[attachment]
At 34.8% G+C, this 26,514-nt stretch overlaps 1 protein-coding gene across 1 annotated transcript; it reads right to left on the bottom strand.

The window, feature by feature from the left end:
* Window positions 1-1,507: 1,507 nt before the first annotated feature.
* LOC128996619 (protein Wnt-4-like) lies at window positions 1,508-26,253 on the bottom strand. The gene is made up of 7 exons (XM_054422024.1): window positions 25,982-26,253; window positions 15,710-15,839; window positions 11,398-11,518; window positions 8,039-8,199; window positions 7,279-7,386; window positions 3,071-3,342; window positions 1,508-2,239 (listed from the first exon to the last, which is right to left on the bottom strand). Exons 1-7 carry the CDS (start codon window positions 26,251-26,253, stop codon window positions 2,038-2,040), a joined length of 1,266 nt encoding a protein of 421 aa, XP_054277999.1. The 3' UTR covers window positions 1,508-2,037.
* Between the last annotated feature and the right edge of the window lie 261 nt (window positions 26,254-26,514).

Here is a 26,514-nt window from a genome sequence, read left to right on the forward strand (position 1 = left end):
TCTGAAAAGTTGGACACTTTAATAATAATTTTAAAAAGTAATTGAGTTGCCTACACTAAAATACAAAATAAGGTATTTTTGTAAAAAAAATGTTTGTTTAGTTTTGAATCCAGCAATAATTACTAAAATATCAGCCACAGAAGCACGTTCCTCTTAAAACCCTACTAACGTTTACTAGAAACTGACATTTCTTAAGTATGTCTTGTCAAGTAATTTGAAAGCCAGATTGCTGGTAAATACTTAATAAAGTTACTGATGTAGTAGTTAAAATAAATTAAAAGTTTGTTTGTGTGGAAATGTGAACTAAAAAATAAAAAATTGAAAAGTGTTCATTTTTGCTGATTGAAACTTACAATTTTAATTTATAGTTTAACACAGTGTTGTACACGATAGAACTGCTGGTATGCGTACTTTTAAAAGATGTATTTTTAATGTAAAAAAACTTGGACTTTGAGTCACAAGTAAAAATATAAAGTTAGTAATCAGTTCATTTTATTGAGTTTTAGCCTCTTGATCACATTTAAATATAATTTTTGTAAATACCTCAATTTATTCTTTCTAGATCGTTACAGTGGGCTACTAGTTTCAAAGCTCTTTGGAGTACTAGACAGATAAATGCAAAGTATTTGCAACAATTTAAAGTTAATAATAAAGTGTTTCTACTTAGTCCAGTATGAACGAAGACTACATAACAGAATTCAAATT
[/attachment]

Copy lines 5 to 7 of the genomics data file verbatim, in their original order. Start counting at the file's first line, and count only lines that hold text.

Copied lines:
* Between the last annotated feature and the right edge of the window lie 261 nt (window positions 26,254-26,514).

Here is a 26,514-nt window from a genome sequence, read left to right on the forward strand (position 1 = left end):
TCTGAAAAGTTGGACACTTTAATAATAATTTTAAAAAGTAATTGAGTTGCCTACACTAAAATACAAAATAAGGTATTTTTGTAAAAAAAATGTTTGTTTAGTTTTGAATCCAGCAATAATTACTAAAATATCAGCCACAGAAGCACGTTCCTCTTAAAACCCTACTAACGTTTACTAGAAACTGACATTTCTTAAGTATGTCTTGTCAAGTAATTTGAAAGCCAGATTGCTGGTAAATACTTAATAAAGTTACTGATGTAGTAGTTAAAATAAATTAAAAGTTTGTTTGTGTGGAAATGTGAACTAAAAAATAAAAAATTGAAAAGTGTTCATTTTTGCTGATTGAAACTTACAATTTTAATTTATAGTTTAACACAGTGTTGTACACGATAGAACTGCTGGTATGCGTACTTTTAAAAGATGTATTTTTAATGTAAAAAAACTTGGACTTTGAGTCACAAGTAAAAATATAAAGTTAGTAATCAGTTCATTTTATTGAGTTTTAGCCTCTTGATCACATTTAAATATAATTTTTGTAAATACCTCAATTTATTCTTTCTAGATCGTTACAGTGGGCTACTAGTTTCAAAGCTCTTTGGAGTACTAGACAGATAAATGCAAAGTATTTGCAACAATTTAAAGTTAATAATAAAGTGTTTCTACTTAGTCCAGTATGAACGAAGACTACATAACAGAATTCAAATT